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Meaningful Use and Security Risk Analysis
 

Meaningful Use and Security Risk Analysis

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Presentation delivered by FRSecure president, Evan Francen to the 100+ Iowa CPSI User Group attendees on October 18th, 2011.

Presentation delivered by FRSecure president, Evan Francen to the 100+ Iowa CPSI User Group attendees on October 18th, 2011.

Meaningful Use Core Requirement "Security Risk Analysis"

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    Meaningful Use and Security Risk Analysis Meaningful Use and Security Risk Analysis Presentation Transcript

    • Meaningful Use and Security Risk Analysis Iowa CPSI User Group – October18th 2011 Presented by Evan Francen, President – FRSecure, LLC
    • IntroductionSpeaker – Evan Francen, CISSP CISM CCSK• President & Co-founder of FRSecure• 20 years of information security experience• Security evangelist with more than 700 published articles• Experience with 150+ public & private organizations.
    • Introduction Topics • Healthcare Regulation • Meaningful Use Requirements • Measure 14 of 14 – Protect Health Information• “Conduct or review a security risk analysis” Fundamental Concepts • Security Risk Analysis Best Practices • Security Risk Analysis Common Mistakes
    • Healthcare Regulation In General: Health care regulation has gotten more officious and granular. With respect to security and privacy, HIPAA has always been aimed atprotecting sensitive health information. HIPAA has been ineffective in this regard due to lack of focus and confusion.“Navigating the Meaningful Use and Standards and Certification Criteria Final Rules can sometimes be a challenge.” – Source: U.S. Department of Health & Human Services (http://healthit.hhs.gov/portal/server.pt?open=512&mode=2&objID=3584)
    • Meaningful Use Requirements Meaningful use of health information technology is an umbrella term for rules and regulations that hospitals and physicians must meet to qualify for federalincentive funding under the American Recovery and Reinvestment Act of 2009 (ARRA). But you already knew this… Eligible Hospital and CAH Meaningful Use – (14) Core and (10) Menu Set Objectives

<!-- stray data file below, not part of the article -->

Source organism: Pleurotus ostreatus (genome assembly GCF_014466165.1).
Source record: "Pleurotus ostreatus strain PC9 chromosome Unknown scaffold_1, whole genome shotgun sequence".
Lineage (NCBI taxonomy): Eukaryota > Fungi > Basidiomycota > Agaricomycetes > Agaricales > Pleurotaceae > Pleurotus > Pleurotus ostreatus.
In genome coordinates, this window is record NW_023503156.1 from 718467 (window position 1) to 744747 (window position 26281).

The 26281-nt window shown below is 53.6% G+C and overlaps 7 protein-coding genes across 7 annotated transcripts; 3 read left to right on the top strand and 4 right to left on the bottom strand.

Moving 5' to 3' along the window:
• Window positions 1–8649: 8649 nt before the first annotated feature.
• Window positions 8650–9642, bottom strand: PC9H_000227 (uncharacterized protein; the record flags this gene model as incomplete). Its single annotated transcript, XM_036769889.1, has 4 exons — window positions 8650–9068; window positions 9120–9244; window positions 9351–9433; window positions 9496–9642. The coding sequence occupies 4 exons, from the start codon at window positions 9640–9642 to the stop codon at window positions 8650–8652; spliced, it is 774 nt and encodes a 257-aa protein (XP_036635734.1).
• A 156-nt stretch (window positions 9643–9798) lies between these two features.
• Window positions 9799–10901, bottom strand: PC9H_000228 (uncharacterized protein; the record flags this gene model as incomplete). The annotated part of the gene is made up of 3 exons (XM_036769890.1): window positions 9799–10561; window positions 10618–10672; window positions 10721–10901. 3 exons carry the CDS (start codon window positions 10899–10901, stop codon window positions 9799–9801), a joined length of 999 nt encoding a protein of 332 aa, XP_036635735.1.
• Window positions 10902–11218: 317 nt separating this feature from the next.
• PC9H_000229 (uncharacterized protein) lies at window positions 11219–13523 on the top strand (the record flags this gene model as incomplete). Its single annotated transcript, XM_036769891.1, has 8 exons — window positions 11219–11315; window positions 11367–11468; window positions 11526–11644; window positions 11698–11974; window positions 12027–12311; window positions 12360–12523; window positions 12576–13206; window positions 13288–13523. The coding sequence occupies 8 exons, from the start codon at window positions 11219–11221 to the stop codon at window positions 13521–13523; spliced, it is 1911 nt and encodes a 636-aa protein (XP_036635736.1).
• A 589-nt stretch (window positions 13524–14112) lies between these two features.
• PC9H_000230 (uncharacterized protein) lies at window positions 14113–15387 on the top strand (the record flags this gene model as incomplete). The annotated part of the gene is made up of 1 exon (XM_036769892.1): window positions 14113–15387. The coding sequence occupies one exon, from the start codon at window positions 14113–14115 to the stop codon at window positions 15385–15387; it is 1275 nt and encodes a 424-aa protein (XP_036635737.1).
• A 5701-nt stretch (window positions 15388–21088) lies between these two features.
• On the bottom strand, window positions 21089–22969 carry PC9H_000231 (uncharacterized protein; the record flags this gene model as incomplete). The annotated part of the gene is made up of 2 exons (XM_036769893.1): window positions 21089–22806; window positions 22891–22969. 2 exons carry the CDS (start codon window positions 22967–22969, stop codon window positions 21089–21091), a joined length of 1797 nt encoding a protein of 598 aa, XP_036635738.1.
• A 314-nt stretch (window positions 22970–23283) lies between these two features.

• Measure 14 of 14 - Protect Electronic Health InformationObjective: Protect electronic health information created or maintained by thecertified EHR technology through the implementation of appropriate technical capabilities. Measure: Conduct or review a security risk analysis in accordance with the requirements under 45 CFR 164.308(a)(1) and implement security updates as necessary and correct identified security deficiencies as part of its risk management process. Measure 14 of 14 is NOT A NEW REQUIREMENT!The Final Rule on Security Standards was issued on February 20, 2003. It took effect on April 21, 2003 with a compliance date of April 21, 2005 for most covered entities and April 21, 2006 for "small plans".
    • Measure 14 of 14 - Protect Electronic Health Information45 CFR Section 164.308(a)(1)(ii)(A) of the HIPAA Security Rule requires that the organization "Conduct an accurate and thorough assessment of the potential risks and vulnerabilities to the confidentiality, integrity and availability of electronic protected health information [ePHI] held by the covered entity.”45 CFR Section 164.308(a)(1)(ii)(B) requires an organization to ―implementsecurity measures sufficient to reduce risks and vulnerabilities to a reasonableand appropriate level to comply with CFR 45 164.306(a) which is the General Requirements of the Security Rule.
    • “Conduct or review a security risk analysis” Fundamental ConceptsWhat is “security”? (question for you)
    • “Conduct or review a security risk analysis” Fundamental ConceptsInformation Security is:The application of Administrative, Physical and Technical controls in an effort toprotect the Confidentiality, Integrity, and Availability of Information.Controls:• Administrative – Policies, procedures, processes• Physical – Locks, cameras, alarm systems• Technical – Firewalls, anti-virus software, permissionsProtect:• Confidentiality – Disclosure to authorized entities• Integrity – Accuracy and completeness• Availability – Accessible when required and authorized
    • “Conduct or review a security risk analysis” Fundamental Concepts What is “risk”?
    • “Conduct or review a security risk analysis” Fundamental ConceptsRisk is a function of two criteria:1. The likelihood of a threat exploiting a vulnerability, and2. The resulting impact it would have on the organization.Threat - These are things that can go wrong or that can attack the system.Examples might include fire or fraud. Threats are ever present for everysystem.Vulnerability – A weakness in a system or gap in a control Risk = Likelihood x Impact
    • “Conduct or review a security risk analysis” Fundamental ConceptsA “security risk analysis” is the process of identifying,prioritizing, and estimating information security risks.Risks (likelihood & impact) of unauthorized:• Disclosure• Alteration (or modification), and/or;• Destructionof information under the custodial care of an organization.